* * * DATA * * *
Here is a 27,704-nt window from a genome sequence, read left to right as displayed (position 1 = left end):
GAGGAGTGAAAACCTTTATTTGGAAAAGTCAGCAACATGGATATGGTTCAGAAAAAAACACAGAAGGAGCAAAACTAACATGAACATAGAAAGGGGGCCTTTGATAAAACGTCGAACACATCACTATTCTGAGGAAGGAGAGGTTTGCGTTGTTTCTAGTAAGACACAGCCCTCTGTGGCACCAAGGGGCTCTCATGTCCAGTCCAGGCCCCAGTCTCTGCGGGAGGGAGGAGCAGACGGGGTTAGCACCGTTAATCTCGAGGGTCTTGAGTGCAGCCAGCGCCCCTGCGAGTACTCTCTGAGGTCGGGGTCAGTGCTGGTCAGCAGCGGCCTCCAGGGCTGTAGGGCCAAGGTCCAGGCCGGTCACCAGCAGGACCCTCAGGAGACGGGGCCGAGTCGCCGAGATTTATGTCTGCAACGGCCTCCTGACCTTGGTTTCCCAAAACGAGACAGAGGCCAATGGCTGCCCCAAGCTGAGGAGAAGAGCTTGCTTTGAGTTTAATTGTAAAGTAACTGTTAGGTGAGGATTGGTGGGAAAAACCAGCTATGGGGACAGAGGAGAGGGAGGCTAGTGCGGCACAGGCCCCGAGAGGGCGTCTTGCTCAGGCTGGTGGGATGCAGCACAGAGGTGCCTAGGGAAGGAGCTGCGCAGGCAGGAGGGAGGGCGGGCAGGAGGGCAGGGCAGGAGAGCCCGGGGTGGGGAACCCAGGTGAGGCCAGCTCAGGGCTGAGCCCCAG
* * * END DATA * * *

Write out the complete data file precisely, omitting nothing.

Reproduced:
Here is a 27,704-nt window from a genome sequence, read left to right as displayed (position 1 = left end):
GAGGAGTGAAAACCTTTATTTGGAAAAGTCAGCAACATGGATATGGTTCAGAAAAAAACACAGAAGGAGCAAAACTAACATGAACATAGAAAGGGGGCCTTTGATAAAACGTCGAACACATCACTATTCTGAGGAAGGAGAGGTTTGCGTTGTTTCTAGTAAGACACAGCCCTCTGTGGCACCAAGGGGCTCTCATGTCCAGTCCAGGCCCCAGTCTCTGCGGGAGGGAGGAGCAGACGGGGTTAGCACCGTTAATCTCGAGGGTCTTGAGTGCAGCCAGCGCCCCTGCGAGTACTCTCTGAGGTCGGGGTCAGTGCTGGTCAGCAGCGGCCTCCAGGGCTGTAGGGCCAAGGTCCAGGCCGGTCACCAGCAGGACCCTCAGGAGACGGGGCCGAGTCGCCGAGATTTATGTCTGCAACGGCCTCCTGACCTTGGTTTCCCAAAACGAGACAGAGGCCAATGGCTGCCCCAAGCTGAGGAGAAGAGCTTGCTTTGAGTTTAATTGTAAAGTAACTGTTAGGTGAGGATTGGTGGGAAAAACCAGCTATGGGGACAGAGGAGAGGGAGGCTAGTGCGGCACAGGCCCCGAGAGGGCGTCTTGCTCAGGCTGGTGGGATGCAGCACAGAGGTGCCTAGGGAAGGAGCTGCGCAGGCAGGAGGGAGGGCGGGCAGGAGGGCAGGGCAGGAGAGCCCGGGGTGGGGAACCCAGGTGAGGCCAGCTCAGGGCTGAGCCCCAG